Section of Chemistry

Schedule for The Löwdin Lectures 2018

Thursday, November 15th

In room 4101 at the Ångström Laboratory.

13:00 - Introduction

Roland Lindh and Morgane Vacher
Department of Chemistry-Ångström, Uppsala University

13:15 - Proton-Coupled Electron Transfer in Catalysis and Energy Conversion

The 2017 Löwdin Lecturer Prof. Sharon Hammes-Schiffer

Department of Chemistry, Yale University, New Haven, Connecticut, United States

Proton-coupled electron transfer (PCET) reactions play a vital role in a wide range of chemical and biological processes. This lecture will focus on recent advances in the theory of PCET and applications to catalysis and energy conversion. The quantum mechanical effects of the active electrons and transferring proton, as well as the motions of the proton donor-acceptor mode and solvent or protein environment, are included in a general theoretical formulation. This formulation enables the calculation of rate constants and kinetic isotope effects for comparison to experiment. Applications to PCET in enzymes, molecular electrocatalysts for hydrogen production and water splitting, and photoreduced zinc-oxide nanocrystals will be discussed. These studies have identified the thermodynamically and kinetically favorable mechanisms, as well as the role of proton relays, and are guiding the theoretical design of more effective catalysts. In addition, recent developments of theoretical approaches for simulating the ultrafast dynamics of photoinduced PCET, along with applications to solvated molecular systems and photoreceptor proteins, will be discussed.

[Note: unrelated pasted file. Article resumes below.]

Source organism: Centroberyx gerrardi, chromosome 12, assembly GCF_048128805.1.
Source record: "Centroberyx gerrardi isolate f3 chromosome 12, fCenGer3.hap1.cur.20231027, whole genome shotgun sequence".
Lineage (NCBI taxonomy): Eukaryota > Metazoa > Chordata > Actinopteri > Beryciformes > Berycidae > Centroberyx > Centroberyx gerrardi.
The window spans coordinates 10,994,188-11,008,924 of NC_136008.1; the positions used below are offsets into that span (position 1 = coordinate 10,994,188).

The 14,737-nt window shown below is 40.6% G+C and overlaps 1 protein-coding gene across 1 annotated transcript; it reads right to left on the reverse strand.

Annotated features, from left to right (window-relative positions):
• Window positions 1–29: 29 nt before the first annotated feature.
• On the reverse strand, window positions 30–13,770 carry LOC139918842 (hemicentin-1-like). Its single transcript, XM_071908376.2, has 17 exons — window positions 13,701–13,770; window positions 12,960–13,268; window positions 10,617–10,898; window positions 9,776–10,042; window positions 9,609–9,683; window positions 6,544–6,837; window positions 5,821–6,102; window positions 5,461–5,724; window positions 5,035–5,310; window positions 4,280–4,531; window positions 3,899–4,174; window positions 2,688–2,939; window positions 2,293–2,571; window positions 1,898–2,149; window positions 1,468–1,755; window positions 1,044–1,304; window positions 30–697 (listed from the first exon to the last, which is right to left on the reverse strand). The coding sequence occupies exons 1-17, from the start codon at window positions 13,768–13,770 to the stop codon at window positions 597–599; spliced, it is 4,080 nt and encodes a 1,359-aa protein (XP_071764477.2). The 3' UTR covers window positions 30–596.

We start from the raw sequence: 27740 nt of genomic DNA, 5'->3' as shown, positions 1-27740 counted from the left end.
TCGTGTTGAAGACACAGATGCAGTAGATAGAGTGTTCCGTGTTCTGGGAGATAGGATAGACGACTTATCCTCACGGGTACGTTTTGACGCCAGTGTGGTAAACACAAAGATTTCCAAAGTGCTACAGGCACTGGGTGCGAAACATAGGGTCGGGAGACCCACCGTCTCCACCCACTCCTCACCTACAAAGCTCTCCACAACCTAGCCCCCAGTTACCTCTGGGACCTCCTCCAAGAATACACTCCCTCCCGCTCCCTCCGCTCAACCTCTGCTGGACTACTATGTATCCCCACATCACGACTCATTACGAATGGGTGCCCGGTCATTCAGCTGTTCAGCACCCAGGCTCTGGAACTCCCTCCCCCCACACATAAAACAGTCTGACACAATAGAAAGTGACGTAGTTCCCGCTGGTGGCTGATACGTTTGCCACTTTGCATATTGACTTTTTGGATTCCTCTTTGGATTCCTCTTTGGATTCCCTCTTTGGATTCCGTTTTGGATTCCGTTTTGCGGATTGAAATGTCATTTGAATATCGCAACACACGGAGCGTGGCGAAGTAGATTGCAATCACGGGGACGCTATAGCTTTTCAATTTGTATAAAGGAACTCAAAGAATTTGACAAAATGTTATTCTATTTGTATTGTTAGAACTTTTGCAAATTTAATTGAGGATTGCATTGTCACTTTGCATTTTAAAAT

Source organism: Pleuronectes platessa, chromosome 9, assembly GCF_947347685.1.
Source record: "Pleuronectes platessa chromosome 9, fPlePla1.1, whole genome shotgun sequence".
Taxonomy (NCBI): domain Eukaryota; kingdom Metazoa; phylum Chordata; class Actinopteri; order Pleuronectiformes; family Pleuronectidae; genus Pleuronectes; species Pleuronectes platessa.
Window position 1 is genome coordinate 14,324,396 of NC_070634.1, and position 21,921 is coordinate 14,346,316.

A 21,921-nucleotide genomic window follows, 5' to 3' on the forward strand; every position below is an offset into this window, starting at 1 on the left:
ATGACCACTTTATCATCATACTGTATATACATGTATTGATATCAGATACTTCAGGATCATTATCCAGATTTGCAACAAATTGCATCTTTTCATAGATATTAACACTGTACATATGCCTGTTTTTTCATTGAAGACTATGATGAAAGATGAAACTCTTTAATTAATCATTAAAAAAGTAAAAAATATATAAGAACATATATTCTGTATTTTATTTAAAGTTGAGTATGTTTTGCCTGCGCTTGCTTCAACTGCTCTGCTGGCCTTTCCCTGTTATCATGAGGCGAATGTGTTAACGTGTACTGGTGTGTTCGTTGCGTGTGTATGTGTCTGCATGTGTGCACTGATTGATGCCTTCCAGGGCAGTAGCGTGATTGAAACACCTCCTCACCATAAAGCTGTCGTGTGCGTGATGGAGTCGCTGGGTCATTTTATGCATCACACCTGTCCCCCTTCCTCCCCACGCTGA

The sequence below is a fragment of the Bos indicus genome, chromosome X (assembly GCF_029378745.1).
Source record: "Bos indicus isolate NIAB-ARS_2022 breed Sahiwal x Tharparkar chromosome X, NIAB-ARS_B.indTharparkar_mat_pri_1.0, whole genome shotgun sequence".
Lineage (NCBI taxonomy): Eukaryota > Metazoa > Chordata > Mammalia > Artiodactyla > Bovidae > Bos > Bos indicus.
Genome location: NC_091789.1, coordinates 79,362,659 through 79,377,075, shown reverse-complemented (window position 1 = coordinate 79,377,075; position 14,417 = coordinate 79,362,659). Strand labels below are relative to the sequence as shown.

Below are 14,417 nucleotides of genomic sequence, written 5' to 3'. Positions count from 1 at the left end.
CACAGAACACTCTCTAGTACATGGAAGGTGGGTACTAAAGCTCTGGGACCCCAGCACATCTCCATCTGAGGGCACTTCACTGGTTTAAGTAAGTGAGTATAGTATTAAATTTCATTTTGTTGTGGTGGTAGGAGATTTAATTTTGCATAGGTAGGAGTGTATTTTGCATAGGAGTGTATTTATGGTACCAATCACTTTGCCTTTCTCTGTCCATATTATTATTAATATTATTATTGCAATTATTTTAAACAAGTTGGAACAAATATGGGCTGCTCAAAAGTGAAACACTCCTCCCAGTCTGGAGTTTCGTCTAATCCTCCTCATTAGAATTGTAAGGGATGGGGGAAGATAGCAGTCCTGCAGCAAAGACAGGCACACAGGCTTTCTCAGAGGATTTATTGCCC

14:00 - Have you ever pulled on a molecule?

The 2018 Löwdin Lecturer Prof. Markus Reiher
Laboratory of Physical Chemistry, ETH Zürich, Zürich, Switzerland

Technical advances in combination with algorithmic developments have always been a driving force for establishing new approaches in theoretical and computational chemistry. Despite the amazing advances in computer hardware that brought us gadgets such as the iPhone, we still carry out molecular simulations with technology of the 1970s (keyboard) and 1980s (mouse). In this lecture, I will demonstrate how one can harness modern technology in combination with new theoretical concepts to carry out quantum chemical calculations in real time. This brings about new challenges for (i) starting and manipulating the input data and for (ii) perceiving the output data as these steps now become time dominating. I will demonstrate how new computer hardware such as force-feedback haptic devices can be used to allow for molecular structure manipulation in three (rather than two) dimensions and to literally feel the quantum mechanical forces acting on the atoms in a molecule as a descriptor for chemical reactivity.

Friday, November 16th

In room 4101 at the Ångström Laboratory.

09:00 - Opening & Introduction

Roland Lindh and Morgane Vacher
Department of Chemistry-Ångström, Uppsala University, Sweden

09:15 - Exhaustive Exploration of Complex Reaction Networks

Markus Reiher
Laboratory of Physical Chemistry, ETH Zürich, Zürich, Switzerland